Thursday, May 10, 2018

Big Strawberry

I think the better analogy is a Mockingbird's rapacious approach to ripening Strawberries. It's classic spoiled brat mother's boy bottom behavior. A couple of pecks and on to the next one, leaving a gardener to struggle with his passions as he surveys the damage.

 So if there is anyone wishing to pay me absurdly large amounts for an opinion on, and how to influence, the thinking of the current President of the United States they are very welcome to. Currently accepting the Azerbaijan Manat, the Albanian Lek, Rubles and the North Korean Won.

Wednesday, May 9, 2018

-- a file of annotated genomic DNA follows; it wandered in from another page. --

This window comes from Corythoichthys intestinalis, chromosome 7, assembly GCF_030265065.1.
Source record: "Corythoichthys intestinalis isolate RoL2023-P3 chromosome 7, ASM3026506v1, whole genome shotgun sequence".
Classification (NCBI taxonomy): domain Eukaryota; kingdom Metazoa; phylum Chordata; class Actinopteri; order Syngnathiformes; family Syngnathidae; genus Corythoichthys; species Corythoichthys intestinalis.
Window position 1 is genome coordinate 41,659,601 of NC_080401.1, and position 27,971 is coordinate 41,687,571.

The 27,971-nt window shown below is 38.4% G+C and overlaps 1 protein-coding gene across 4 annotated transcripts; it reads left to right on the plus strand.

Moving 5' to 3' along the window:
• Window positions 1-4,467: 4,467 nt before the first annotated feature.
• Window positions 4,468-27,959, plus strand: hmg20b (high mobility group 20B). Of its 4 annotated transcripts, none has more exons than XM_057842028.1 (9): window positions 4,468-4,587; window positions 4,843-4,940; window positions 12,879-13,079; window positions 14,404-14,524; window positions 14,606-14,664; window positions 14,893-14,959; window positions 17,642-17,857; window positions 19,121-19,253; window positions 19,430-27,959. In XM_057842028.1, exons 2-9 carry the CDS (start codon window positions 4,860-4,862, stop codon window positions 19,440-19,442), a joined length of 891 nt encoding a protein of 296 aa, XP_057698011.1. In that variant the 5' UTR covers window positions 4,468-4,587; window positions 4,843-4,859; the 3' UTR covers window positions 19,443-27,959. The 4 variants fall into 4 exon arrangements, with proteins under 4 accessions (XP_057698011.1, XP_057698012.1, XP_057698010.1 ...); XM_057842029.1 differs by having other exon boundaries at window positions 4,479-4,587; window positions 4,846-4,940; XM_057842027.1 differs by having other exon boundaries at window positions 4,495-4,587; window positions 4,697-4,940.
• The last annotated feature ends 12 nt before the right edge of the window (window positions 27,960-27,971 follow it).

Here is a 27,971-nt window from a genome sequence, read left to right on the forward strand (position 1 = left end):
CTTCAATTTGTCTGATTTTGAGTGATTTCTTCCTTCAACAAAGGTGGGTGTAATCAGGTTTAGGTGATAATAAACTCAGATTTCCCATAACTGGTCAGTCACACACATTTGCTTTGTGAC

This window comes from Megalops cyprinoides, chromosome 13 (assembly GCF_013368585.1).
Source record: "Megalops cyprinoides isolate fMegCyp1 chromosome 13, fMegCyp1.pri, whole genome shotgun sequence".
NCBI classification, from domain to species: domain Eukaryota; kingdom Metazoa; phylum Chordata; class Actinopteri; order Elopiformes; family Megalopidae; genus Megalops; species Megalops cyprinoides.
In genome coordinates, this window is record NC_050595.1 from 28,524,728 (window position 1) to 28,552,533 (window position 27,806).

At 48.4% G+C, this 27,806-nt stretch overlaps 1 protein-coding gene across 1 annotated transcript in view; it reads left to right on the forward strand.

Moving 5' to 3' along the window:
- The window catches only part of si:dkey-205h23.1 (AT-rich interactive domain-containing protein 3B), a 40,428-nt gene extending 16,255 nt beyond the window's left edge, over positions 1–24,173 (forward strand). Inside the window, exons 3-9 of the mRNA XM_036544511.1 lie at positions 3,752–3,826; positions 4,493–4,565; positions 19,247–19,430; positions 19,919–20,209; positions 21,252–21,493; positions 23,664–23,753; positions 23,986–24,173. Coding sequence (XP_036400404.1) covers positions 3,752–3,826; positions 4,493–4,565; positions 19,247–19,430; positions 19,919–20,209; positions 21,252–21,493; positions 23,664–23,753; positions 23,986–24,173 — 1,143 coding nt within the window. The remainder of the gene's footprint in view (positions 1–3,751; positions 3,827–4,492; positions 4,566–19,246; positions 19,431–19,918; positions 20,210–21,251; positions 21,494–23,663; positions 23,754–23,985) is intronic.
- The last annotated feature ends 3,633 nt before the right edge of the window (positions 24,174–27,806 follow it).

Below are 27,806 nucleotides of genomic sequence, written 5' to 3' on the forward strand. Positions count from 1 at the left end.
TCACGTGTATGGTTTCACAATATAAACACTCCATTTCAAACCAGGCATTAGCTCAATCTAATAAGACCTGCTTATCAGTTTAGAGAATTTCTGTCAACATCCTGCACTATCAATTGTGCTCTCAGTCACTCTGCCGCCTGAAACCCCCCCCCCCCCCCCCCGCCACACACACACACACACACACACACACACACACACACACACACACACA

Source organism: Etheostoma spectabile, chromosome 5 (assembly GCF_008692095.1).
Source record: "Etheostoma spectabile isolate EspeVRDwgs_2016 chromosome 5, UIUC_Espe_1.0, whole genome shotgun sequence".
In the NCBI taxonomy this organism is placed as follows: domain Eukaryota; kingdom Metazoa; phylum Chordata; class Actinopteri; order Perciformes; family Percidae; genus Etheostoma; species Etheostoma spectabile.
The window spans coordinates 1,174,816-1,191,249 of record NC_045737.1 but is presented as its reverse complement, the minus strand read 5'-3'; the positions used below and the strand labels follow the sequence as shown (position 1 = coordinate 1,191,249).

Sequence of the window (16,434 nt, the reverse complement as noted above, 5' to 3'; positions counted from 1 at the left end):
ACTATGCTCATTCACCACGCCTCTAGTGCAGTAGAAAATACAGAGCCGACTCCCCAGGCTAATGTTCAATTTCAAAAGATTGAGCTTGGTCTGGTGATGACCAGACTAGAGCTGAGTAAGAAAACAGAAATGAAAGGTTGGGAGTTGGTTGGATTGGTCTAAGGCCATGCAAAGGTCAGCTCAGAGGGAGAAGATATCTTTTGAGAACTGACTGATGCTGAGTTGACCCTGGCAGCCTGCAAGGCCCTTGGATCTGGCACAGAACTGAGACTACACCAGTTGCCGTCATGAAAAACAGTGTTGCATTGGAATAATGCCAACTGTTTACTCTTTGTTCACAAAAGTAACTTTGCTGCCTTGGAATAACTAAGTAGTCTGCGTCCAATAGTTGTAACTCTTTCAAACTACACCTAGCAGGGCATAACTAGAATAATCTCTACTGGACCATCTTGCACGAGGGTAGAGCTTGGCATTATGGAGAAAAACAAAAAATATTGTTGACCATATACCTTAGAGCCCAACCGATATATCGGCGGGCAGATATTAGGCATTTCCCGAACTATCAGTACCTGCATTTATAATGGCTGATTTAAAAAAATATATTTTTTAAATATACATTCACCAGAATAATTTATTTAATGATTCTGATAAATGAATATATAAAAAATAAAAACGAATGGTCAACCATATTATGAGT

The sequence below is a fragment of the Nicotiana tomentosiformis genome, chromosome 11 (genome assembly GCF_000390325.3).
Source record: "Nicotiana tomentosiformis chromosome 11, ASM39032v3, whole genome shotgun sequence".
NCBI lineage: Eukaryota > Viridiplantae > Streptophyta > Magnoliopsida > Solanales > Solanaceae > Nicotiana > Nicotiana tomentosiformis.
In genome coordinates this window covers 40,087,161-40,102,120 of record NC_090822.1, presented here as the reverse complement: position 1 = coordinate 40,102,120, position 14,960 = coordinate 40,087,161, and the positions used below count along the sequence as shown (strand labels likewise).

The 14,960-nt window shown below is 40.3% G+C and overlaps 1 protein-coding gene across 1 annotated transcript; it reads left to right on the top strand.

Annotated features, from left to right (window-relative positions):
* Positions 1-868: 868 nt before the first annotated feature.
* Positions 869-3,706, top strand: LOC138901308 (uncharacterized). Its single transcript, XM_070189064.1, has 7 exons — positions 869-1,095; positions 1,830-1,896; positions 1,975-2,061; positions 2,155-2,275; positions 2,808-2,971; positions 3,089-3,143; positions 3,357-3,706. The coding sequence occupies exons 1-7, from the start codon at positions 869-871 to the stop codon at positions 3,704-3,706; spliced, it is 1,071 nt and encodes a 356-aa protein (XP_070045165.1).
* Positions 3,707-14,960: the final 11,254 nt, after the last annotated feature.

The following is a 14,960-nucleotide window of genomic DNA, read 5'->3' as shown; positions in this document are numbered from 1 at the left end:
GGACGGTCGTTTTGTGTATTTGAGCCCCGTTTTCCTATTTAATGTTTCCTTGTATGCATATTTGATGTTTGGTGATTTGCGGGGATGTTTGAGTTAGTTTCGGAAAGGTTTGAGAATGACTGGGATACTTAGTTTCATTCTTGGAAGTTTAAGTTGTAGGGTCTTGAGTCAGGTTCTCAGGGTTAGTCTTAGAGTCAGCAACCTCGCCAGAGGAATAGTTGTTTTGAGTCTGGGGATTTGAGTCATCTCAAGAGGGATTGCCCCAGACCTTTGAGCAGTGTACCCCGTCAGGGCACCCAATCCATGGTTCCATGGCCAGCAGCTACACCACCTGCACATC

You are what you eat

Deeply suspicious of the weather. All this fancy talk about lows in the upper fifties and mid sixties Fahrenheit into the foreseeable future means nothing, until humidity reaches unbearable levels. We had a Dogwood Winter at the end of last week, it was a long chill that followed rain and it's name comes from it's coinciding with the bloom of Dogwood. Sure to be a Blackberry Winter at the end of this month, it's a combination of ridiculous atmospheric conditions that guarantees blight, associated poxes, and an extended period of ennui for a gardener who has to suddenly hunt down his woolly hat. Not to mention thunderstorms, possible tornado, hail, the inevitable straight line wind, and a political climate hell bent on pursuing pogroms on anything that isn't a waddling, white, English Speaking, protestant male who's been unable to see his toes for about thirty years. So what with one thing and another, it's entirely possible I'll not be putting the Tomato, Eggplant or Pepper out until probably end of June.